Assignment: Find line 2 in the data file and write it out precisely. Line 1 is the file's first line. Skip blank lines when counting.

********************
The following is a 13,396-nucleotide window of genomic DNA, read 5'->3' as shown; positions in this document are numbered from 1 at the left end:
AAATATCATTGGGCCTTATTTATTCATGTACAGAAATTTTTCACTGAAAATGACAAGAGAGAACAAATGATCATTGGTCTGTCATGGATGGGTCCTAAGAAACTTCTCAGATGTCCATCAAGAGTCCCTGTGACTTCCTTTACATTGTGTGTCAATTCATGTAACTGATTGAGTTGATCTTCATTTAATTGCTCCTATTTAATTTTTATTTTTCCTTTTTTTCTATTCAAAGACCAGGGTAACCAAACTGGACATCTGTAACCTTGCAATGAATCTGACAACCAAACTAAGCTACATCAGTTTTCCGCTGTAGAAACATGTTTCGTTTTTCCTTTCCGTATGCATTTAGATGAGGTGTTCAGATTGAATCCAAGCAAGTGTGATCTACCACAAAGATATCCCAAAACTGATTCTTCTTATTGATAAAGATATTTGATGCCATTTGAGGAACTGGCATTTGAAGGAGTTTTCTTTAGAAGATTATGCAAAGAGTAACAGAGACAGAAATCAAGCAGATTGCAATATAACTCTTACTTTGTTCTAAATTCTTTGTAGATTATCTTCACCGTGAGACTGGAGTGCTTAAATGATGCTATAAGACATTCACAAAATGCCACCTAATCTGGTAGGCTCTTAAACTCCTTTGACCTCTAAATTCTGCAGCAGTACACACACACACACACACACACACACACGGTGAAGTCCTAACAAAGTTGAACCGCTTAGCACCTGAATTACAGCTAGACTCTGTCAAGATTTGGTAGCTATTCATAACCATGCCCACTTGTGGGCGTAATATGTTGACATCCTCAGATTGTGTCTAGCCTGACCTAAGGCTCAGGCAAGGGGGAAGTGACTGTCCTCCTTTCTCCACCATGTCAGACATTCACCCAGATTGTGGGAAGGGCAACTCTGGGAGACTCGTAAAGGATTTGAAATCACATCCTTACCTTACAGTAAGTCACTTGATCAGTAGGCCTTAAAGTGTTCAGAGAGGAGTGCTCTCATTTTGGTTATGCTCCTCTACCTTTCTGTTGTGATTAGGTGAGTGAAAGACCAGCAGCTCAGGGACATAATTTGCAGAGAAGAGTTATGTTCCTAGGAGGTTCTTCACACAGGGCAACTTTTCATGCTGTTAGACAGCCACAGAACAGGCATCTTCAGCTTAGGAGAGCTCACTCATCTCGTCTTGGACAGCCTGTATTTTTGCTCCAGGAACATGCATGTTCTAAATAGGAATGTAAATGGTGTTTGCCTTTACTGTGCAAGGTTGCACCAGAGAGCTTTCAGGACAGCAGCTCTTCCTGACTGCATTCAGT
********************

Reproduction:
AAATATCATTGGGCCTTATTTATTCATGTACAGAAATTTTTCACTGAAAATGACAAGAGAGAACAAATGATCATTGGTCTGTCATGGATGGGTCCTAAGAAACTTCTCAGATGTCCATCAAGAGTCCCTGTGACTTCCTTTACATTGTGTGTCAATTCATGTAACTGATTGAGTTGATCTTCATTTAATTGCTCCTATTTAATTTTTATTTTTCCTTTTTTTCTATTCAAAGACCAGGGTAACCAAACTGGACATCTGTAACCTTGCAATGAATCTGACAACCAAACTAAGCTACATCAGTTTTCCGCTGTAGAAACATGTTTCGTTTTTCCTTTCCGTATGCATTTAGATGAGGTGTTCAGATTGAATCCAAGCAAGTGTGATCTACCACAAAGATATCCCAAAACTGATTCTTCTTATTGATAAAGATATTTGATGCCATTTGAGGAACTGGCATTTGAAGGAGTTTTCTTTAGAAGATTATGCAAAGAGTAACAGAGACAGAAATCAAGCAGATTGCAATATAACTCTTACTTTGTTCTAAATTCTTTGTAGATTATCTTCACCGTGAGACTGGAGTGCTTAAATGATGCTATAAGACATTCACAAAATGCCACCTAATCTGGTAGGCTCTTAAACTCCTTTGACCTCTAAATTCTGCAGCAGTACACACACACACACACACACACACACACGGTGAAGTCCTAACAAAGTTGAACCGCTTAGCACCTGAATTACAGCTAGACTCTGTCAAGATTTGGTAGCTATTCATAACCATGCCCACTTGTGGGCGTAATATGTTGACATCCTCAGATTGTGTCTAGCCTGACCTAAGGCTCAGGCAAGGGGGAAGTGACTGTCCTCCTTTCTCCACCATGTCAGACATTCACCCAGATTGTGGGAAGGGCAACTCTGGGAGACTCGTAAAGGATTTGAAATCACATCCTTACCTTACAGTAAGTCACTTGATCAGTAGGCCTTAAAGTGTTCAGAGAGGAGTGCTCTCATTTTGGTTATGCTCCTCTACCTTTCTGTTGTGATTAGGTGAGTGAAAGACCAGCAGCTCAGGGACATAATTTGCAGAGAAGAGTTATGTTCCTAGGAGGTTCTTCACACAGGGCAACTTTTCATGCTGTTAGACAGCCACAGAACAGGCATCTTCAGCTTAGGAGAGCTCACTCATCTCGTCTTGGACAGCCTGTATTTTTGCTCCAGGAACATGCATGTTCTAAATAGGAATGTAAATGGTGTTTGCCTTTACTGTGCAAGGTTGCACCAGAGAGCTTTCAGGACAGCAGCTCTTCCTGACTGCATTCAGT